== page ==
C is for Cowberry
I had read about lingonberries, extremely nutritious, which are collected from the wild and served with reindeer steaks in northern Scandinavia. What I hadn’t realised is that its English name is cowberry. This plant grows all over northern Eurasia and has a related species in the same North American latitudes. It is unusual in that is an evergreen, its leaves buried under winter snow. They are an important food for bears and foxes.
Friend Jenny gave me for my birthday a fancy packet of Swedish sweets, lingon soft pastilles, a sort of superior jube. They had a pleasant, tart flavour. In Northern Europe the berries are usually cooked as jam or sauce. It was customary to preserve them. Until recently they had an important role in keeping people healthy in Sweden through the long winters when fresh vegetables were unavailable.
C is for Cedenco
Cedenco is a large New Zealand vegetable processing company. It went into receivership two days ago. ANZ is providing seasonal finance to keep it trading before a sale next year. So, at least in the short-term, farmers and labourers will be able to maintain their livelihood.
One of the reasons given for the collapse of the company was a breakdown at a ‘shareholding and governance level.’ Cedenco’s major shareholder, SK Foods International, an American company, is filing for bankruptcy protection. In turn it is seeking legal redress from ANZ for its action. I don’t know who is right and who is wrong, probably faults on all sides. But I do know the lawyers will be laughing all the way to the bank.
Meanwhile Kiwis who till the soil, harvest and process the crop remain at the mercy of these global transnational forces. My mind tells me it’s been happening for centuries. My heart says something’s wrong as I see Kiwi sweat develop another viable and useful local industry only to see it gobbled up and possibly destroyed.
C is for the Cup
Yesterday, I watched on TV, a horse called Monkey King win the New Zealand Trotting Cup. In my childhood the word ‘cup’ had one meaning. It was that race which took place each November at Addington during Canterbury Show Week. Pop, my grandfather, a trotting fan, was a steward at Addington racetrack. I spent 15 months in bed as a boy with a collapsed lung – the wire wove mattress probably contributed to my present round-shoulderness. Shortly after I became bed-ridden Pop drove off to Ashburton for the day. Before he left he said listen to the broadcast of the main race, a pacer called `Gold Bar' would win. I listened and `Gold Bar' leading all the way finished first.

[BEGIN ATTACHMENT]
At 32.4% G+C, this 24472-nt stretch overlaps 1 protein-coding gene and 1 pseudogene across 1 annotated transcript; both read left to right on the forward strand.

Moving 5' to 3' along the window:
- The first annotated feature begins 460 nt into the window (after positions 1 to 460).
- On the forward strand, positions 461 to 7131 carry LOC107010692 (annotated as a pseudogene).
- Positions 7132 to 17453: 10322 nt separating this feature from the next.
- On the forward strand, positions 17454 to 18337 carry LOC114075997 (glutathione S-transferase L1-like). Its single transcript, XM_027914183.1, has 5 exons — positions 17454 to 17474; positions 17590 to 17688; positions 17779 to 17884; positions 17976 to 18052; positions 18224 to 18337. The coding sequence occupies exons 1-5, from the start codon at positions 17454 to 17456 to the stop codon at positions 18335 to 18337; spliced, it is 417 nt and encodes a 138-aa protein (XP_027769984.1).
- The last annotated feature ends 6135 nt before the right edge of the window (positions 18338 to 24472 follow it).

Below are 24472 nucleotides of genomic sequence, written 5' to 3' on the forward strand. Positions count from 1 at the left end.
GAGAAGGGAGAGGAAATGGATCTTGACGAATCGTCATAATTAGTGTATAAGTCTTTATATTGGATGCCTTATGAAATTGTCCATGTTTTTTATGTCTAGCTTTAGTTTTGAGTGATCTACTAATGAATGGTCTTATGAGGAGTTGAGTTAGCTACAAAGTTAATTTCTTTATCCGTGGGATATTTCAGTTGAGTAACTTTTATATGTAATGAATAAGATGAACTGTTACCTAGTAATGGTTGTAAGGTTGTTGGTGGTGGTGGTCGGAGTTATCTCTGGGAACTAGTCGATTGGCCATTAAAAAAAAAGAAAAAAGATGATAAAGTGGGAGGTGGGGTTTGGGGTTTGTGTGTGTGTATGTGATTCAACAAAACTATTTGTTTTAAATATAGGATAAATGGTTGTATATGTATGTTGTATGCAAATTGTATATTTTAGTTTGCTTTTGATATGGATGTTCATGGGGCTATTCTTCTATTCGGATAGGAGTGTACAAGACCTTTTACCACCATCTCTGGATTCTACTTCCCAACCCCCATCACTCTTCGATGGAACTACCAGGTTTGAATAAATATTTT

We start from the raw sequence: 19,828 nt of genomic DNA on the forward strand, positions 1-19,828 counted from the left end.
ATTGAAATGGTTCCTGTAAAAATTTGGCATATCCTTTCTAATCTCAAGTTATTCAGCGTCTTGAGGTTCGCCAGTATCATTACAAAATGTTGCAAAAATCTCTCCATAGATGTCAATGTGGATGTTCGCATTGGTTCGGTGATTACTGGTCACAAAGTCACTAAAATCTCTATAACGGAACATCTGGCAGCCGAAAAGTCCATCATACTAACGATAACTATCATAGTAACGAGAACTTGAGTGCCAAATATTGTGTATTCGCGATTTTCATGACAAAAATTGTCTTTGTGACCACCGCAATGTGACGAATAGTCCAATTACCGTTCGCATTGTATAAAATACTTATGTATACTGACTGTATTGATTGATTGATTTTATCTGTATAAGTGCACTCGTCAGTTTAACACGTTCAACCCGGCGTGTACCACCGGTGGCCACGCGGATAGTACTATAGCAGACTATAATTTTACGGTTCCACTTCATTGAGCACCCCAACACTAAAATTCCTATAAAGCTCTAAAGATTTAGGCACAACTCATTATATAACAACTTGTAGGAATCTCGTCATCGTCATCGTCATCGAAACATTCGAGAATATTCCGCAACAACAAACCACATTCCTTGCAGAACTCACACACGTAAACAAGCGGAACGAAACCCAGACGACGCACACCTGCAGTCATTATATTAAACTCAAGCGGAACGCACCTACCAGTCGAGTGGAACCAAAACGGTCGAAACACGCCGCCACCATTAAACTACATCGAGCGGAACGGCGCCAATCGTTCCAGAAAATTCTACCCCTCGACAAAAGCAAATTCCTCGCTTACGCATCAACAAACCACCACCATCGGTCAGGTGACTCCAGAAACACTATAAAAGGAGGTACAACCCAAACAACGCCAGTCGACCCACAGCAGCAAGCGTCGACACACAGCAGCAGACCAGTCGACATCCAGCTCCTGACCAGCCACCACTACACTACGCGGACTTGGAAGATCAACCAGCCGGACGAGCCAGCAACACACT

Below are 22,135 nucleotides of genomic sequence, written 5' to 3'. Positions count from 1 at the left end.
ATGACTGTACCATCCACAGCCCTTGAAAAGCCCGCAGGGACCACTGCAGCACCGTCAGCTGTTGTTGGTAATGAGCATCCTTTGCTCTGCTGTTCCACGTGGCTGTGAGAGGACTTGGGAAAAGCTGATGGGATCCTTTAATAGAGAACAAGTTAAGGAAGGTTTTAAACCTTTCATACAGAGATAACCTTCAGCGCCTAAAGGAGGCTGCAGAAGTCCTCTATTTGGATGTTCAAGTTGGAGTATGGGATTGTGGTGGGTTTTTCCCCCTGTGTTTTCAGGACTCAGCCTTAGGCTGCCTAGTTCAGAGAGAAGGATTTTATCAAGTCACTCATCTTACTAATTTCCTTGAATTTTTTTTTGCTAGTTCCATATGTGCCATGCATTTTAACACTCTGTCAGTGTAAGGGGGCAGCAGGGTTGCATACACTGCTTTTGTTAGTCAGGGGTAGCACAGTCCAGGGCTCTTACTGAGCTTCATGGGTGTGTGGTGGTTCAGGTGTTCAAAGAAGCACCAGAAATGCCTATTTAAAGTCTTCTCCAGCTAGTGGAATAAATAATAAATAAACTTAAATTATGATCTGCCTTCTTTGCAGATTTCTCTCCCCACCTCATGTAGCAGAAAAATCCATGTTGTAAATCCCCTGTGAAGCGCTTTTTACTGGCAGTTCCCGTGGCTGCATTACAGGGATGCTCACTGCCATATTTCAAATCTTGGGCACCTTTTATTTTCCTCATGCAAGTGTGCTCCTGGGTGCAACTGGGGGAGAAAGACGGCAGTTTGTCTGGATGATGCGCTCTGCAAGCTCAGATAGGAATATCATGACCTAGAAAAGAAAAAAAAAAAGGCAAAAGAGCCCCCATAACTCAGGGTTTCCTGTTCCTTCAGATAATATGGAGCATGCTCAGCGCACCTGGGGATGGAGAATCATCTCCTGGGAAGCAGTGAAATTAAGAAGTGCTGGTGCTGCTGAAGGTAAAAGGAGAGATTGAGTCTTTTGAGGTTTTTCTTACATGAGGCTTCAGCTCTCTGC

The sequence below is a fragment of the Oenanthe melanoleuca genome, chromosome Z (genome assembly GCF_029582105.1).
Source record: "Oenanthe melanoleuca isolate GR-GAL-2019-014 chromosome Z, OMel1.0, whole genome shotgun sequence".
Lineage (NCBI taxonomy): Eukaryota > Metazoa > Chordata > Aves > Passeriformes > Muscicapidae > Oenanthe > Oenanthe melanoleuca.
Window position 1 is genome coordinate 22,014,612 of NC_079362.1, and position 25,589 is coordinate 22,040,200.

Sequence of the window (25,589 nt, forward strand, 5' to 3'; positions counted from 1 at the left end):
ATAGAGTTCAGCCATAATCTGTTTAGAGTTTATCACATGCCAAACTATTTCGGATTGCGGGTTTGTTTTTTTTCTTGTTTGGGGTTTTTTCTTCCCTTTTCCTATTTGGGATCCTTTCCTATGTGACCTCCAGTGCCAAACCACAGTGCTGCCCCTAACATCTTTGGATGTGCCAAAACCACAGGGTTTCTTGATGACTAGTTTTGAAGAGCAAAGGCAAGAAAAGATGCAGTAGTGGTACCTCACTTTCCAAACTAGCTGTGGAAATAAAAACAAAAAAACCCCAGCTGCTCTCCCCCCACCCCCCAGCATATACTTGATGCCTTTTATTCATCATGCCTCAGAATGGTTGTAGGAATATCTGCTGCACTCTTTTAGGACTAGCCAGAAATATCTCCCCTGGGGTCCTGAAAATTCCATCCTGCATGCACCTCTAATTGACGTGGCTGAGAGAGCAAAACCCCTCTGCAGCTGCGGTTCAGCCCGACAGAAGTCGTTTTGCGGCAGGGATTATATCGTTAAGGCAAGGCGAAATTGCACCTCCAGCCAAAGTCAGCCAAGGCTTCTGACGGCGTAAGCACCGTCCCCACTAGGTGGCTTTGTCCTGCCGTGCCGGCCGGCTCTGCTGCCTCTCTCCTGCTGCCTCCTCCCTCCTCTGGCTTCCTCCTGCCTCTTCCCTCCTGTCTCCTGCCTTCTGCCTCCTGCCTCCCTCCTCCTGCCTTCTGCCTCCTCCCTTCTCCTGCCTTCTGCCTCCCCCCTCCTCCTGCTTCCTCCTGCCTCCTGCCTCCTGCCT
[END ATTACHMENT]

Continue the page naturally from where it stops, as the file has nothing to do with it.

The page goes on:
Thereafter Pop and I would pick winners from the paper and I would listen to the races on the radio to see how my choices got on. Racebooks became part of my reading mania. I cut them up and ran my own races with the horse's names, imitating Dave Clarkson the caller. "Good for his lungs" the doctor said. At first I played God and choose the winner but after a while I divided my cardboard track into segments and threw dice to determine the speed of advance. Must confess when I threw a one for Gold Bar I sometimes deemed a miss-throw and tossed again hoping for a higher number.
Pop told me that if I got better he would take me to see the New Zealand Cup run in November. Maybe he knew I was on the mend, maybe it was the stimulus I needed, but my temperature dropped, I stopped coughing and I started to venture outside. We went to Addington to the member's stand - a red letter day. The clerk of the course in his old world costume leading out the horses with their drivers in bright silks sitting casual in their sulkies.
"This time", Dave Clarkson's voice, "they're on their way" and the crowd's excitement mounted as they paced past. I worried that Alan Holmes the owner/trainer/driver of "Gold Bar" would wear him out before the race, he seemed to have pushed him around the track faster than the others during their preliminary warm-ups. No need. Gold Bar opened up a massive lead. Pop said they usually catch him. But they didn't. He bowled along in front all the way to flash past the post easily and gloriously first. Occasionally life gives you that dazzling sensation you feel it owes you.
C is for a Cynic
Sometimes an ill-wind blows unexpected political results. Phil Goff has been seeking a breeze to get some wind into his sails. In a strange way Hone Harawira’s outburst calling him a bastard and that ‘he should be lined up against a wall and shot’ might just do that. It would be ironic if Goff benefits from the so-called ‘redneck’ vote.
WORDS - Douglas McLennan
1 day ago